ERISA plan administrators and claim administrators are typically large insurance companies, are in charge of ERISA insurance plans. They decide whether a participant is disabled and entitled to receive benefits. Thus, when you seek disability insurance benefits under your employer-provided policy, you must file your claim with the claim administrator. The claim administrator will review your submission and supporting evidence, and then determine whether you qualify for benefits. If you are denied benefits and you file an appeal, the claim administrator will review your appeal and, again, determine whether you qualify for benefits.

How do I file an ERISA disability claim?

Review your plan, policy, SPD or the booklet that you may have received with it to learn about the claims procedure. Their documents explain who is eligible for disability benefits and what standards must be met to receive benefits. They also describe the time limits for making a claim, the information that should accompany the claim, and the address to which the claim materials should be sent.

Consider getting a disability attorney involved from the very beginning before you file your claim and even before you stop working. It is crucial that you meet the deadlines and provide all information requested by the plan administrator. An attorney can collaborate with your treating physicians to ensure that your claim is well supported by medical evidence and is as strong as possible.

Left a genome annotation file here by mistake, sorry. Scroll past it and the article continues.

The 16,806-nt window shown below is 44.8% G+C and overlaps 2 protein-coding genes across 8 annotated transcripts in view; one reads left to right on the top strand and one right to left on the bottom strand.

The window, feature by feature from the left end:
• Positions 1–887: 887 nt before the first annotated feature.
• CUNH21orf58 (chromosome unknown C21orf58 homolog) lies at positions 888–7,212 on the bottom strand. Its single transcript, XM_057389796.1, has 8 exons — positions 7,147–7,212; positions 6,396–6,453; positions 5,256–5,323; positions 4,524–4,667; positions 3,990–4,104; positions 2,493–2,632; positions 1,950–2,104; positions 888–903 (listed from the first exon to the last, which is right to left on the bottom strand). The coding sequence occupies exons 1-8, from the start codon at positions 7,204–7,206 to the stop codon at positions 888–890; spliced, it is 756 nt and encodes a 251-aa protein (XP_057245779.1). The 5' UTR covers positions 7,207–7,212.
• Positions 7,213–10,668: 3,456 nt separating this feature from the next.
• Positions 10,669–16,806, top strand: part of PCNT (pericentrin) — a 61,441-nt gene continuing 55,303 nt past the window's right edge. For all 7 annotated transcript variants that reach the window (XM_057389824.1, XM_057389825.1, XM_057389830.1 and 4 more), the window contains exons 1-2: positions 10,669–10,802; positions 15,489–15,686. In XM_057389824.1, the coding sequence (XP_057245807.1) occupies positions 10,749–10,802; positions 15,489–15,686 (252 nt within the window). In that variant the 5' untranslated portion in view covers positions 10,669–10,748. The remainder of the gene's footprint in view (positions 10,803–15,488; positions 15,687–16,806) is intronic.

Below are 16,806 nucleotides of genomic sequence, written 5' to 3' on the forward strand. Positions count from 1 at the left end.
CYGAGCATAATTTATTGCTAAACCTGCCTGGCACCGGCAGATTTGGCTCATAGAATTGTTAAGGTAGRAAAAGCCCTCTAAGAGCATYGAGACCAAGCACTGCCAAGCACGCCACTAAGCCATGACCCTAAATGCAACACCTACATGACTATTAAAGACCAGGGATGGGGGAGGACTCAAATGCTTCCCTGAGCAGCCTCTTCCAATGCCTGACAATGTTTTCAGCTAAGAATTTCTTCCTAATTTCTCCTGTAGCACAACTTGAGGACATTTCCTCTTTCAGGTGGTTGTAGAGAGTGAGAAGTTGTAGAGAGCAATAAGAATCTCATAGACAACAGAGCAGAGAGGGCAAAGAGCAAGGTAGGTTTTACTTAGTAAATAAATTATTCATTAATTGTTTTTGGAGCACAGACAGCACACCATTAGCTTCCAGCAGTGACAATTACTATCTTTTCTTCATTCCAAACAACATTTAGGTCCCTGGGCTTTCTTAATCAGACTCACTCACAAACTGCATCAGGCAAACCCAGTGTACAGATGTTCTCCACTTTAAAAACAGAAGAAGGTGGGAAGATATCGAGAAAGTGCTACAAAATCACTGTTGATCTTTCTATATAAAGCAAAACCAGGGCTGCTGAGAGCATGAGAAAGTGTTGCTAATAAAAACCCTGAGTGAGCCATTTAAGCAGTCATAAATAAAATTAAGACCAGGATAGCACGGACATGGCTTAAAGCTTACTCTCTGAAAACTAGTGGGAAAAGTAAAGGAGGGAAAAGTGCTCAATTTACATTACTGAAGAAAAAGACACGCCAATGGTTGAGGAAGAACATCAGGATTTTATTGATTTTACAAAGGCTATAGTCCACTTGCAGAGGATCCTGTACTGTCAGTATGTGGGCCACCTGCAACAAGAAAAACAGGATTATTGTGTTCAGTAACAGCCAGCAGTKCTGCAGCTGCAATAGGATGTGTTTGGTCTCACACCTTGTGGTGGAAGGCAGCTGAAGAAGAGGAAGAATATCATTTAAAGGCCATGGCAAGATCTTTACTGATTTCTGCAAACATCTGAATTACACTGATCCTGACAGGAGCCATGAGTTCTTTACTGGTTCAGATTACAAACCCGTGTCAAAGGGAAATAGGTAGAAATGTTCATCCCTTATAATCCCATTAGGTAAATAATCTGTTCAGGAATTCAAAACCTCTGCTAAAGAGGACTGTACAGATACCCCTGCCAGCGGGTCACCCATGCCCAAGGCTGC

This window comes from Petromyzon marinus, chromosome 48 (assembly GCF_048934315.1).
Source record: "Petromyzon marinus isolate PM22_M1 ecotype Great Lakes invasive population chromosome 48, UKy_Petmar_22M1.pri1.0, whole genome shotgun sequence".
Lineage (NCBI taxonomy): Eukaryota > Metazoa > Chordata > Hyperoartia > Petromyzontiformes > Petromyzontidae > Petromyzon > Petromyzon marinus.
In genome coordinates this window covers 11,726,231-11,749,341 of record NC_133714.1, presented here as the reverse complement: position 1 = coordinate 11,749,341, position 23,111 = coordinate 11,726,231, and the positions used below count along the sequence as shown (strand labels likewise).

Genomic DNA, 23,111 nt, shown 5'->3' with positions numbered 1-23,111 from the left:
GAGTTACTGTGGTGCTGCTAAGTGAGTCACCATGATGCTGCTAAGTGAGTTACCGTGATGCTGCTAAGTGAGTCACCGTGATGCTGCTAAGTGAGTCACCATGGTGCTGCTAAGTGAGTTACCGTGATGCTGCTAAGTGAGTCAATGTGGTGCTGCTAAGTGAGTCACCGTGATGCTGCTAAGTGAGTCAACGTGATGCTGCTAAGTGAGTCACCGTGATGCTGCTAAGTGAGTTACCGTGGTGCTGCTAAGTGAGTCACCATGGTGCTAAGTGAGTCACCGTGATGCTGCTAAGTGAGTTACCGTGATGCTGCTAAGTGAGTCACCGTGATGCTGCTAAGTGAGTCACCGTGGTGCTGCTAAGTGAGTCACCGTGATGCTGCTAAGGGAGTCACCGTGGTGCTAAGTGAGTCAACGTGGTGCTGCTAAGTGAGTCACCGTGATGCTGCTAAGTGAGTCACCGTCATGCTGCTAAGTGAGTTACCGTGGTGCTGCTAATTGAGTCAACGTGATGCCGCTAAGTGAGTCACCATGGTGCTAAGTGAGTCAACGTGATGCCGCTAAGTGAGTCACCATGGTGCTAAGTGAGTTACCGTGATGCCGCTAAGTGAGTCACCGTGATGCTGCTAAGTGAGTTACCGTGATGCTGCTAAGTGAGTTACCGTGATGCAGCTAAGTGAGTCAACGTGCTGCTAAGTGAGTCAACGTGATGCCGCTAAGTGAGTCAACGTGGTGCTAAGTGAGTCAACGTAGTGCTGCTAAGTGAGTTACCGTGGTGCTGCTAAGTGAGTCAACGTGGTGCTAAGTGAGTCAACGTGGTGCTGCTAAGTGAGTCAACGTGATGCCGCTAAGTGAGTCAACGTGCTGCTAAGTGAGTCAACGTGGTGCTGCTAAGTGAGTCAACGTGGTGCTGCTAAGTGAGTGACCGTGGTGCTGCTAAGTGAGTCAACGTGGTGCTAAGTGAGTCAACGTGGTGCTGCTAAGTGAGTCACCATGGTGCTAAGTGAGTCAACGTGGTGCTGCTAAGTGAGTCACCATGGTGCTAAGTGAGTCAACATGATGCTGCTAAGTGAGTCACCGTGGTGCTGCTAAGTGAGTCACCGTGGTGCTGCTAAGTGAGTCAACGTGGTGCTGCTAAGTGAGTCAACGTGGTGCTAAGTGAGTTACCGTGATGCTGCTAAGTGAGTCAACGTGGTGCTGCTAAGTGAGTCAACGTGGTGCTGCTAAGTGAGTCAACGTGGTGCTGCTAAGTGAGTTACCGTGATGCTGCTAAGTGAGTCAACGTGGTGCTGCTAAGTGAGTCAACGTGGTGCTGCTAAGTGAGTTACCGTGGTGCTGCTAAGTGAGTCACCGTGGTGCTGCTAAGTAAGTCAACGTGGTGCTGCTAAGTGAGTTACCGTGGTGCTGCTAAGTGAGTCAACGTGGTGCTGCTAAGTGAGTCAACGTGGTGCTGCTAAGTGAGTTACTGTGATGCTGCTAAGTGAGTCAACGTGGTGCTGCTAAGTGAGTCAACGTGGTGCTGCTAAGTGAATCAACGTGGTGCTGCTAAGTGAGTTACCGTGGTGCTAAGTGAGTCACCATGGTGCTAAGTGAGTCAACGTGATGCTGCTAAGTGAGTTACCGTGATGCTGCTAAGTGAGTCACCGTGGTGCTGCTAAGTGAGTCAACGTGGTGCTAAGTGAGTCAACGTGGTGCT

What are my rights if my claim is denied?

You are entitled to a written explanation from the claim administrator of the reasons why your claim for disability benefits was denied. You are further entitled to appeal the denial to the claim administrator. If you have not hired a disability attorney by this point, now is the time to do it. You are allowed to submit additional evidence with your appeal. This evidence might include further medical and vocational testing and evaluation. An attorney can review your denial letter and assess the reasons why your claim was denied. He or she can then help you assemble the additional evidence that responds to the claim administrator’s concerns.

It is very important to appeal. If you do not submit an appeal to the ERISA plan administrator, you will likely be barred from taking your claim to court.

If your appeal is denied, you may then bring a lawsuit in federal court.  Unlike other lawsuits, you will probably not have a chance to testify and the court will not allow you to submit any new evidence. It will base its decision on the materials that are already in your claims file. Thus, the importance of submitting complete and thorough documentation supporting your disability claim to the insurance company during the administrative stages (initial filing and subsequent appeal) cannot be overstated.